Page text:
Procurement in UK hospitals – must be a good QIPP there

Appalling puns aside....I spoke recently to one of the people who is heavily involved with the Department of Health's QIPP  programme (quality, innovation, productivity and prevention) which includes a procurement workstream.  The focus is very much on improving hospital procurement, which the recent NAO report criticised for lack of co-ordination and standardisation, rather than commissioning of health services.

The programme has a number of items on their procurement agenda. They recognise that Hospital Trusts are increasingly independent of the centre, and as all become Foundation Trusts over the next couple of years, that is only going to become more pronounced. So progress will have to be made through winning 'hearts and minds' rather than dictat.  Becuase of this, a lot of the focus is on communicating with CEOs and CFOs, as they are in most hospitals significantly more powerful than the CPO (if such a creature exists, which is unusual).

So the review of prices provided to Trusts (featured here in Supply Management), and which showed major variations, was one element of this, and another, perhaps even more interesting, was a 'diagnostic' (available here) aimed at the top  managers which QIPP also circulated.

It asks 25 relatively simple questions, the answers to which should give the C-Suite management in a hospital a good idea of how strong their procurement is, and what they might do about any shortfalls. For example, the first question is:

"You have procurement representation on the board and procurement issues and risks are given board time monthly". The multiple choice responses are "always / amost always / sometimes / rarely".

It is in effect a very cut-down version of the OGC procurement capability reviews, but it is very thoughfully positioned and I suspect many CEOs, not just in hospitals, could benefit from doing something like this.

The QIPP team are also looking at introducing common product coding, which would enable easier comparison of prices and more standardisation. Of course, the fact that the centre cannot dictate is frustrating; for instance, you can imagine how beneficial it would be if every hospital used a single spend analysis platform. But they don't; Spikes Cavell, @UK,  BravoSolution, Rosslyn... all (and no doubt others as well) have spend analytics business inthe sector but there is no standard or national approach.  Something along the lines of a 'Spotlight on Spend' for hospitals would be great.

The QIPP team are also providing guidance on procurement sustainability issues, and looking to work with the 'innovation' programme which as you might expect looks at innovative ways in which better health outcomes and better value can be obtained.

So there's a lot to be positive about, and everything the team are working on seems sensible.  If the diagnostic is used it could have a very positive effect on procurement in hospitals - although that is a big 'if' given the myriad priorities facing Trust CEOs.  And tomorrow we'll take a look at some of the barriers to progress in the sector, what QIPP is doing to overcome then, and what more may need to be done.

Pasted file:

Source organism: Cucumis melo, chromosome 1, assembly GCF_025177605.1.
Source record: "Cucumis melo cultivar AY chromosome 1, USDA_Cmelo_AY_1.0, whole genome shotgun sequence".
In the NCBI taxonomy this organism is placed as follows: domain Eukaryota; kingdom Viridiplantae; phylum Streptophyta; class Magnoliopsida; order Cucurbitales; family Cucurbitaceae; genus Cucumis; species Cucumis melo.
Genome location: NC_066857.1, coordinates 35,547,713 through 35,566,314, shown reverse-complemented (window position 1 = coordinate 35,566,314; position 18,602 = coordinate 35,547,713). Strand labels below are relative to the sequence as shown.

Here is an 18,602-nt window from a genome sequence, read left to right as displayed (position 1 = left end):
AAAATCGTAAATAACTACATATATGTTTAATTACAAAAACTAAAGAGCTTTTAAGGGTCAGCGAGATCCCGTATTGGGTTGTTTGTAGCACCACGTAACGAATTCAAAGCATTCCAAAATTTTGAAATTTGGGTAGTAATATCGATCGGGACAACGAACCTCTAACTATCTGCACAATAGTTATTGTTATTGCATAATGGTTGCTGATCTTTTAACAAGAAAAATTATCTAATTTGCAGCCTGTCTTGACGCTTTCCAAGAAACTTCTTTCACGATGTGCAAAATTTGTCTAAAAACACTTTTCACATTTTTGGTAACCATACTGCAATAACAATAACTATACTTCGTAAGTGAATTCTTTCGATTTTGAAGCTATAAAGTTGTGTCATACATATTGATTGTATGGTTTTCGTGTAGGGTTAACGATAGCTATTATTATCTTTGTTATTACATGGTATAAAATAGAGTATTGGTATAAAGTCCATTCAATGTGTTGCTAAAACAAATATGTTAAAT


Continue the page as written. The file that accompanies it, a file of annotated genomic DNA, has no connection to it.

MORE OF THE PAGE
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Voices (2)

  1. Flog:

    Ops Peter – that question “You have procurement representation on the board and procurement issues and risks are given board time monthly” causes me to get on my ‘soap box’ (again)! How can that question be answered in a single statement? Maybe on the odd occasion, but certainly not frequently. I would suggest that the ‘always’ and ‘almost always’ statements would be the most infrequent. If the questions are being automatically scored by the system behind the input screen, how can the outcome be reliable? To get any level of sensible response, this should be 3 sepatate statements each dealing with a single point e.g.

    Q You have procurement representation on the board
    Response options: Yes or No

    Q At the Board meetings, procurement issues are given board time monthly
    Response options: Yes always, Yes sometimes, Yes rarely, No, N/A

    Q At the Board meetings, procurement risks are given board time monthly
    Response options: Yes always, Yes sometimes, Yes rarely, No, N/A

    These multiple questions with a single range of responses, usually Yes / No, within the likes of PQQ really get my blood pressure up, and at my age and BMI ….

    Automated systems, need simple, single issue questions!! I remember years ago trying to complete a mandatory online questionnaire about procurement in my organisation within its public sector area where things were ‘getting better’. The question was “The organisation has an approved procurement policy that is consistently applied” Yes / No. How was I to answer? Yes we had a policy, but was is consistently applied, sometimes. So, what did I respond – Yes (because saying we didn’t have a policy was greater sin that bending the truth about its application). No doubt, many other respondents answered in the same way, because as a sector it appeared that we were doing well (ok better) as the majority had ‘an approved procurement policy that was being consistently applied’.

    Rant over!!

  2. Rob:

    Let’s see (and hear) what the NHS CEO, and the PAC, had to say about all of this….

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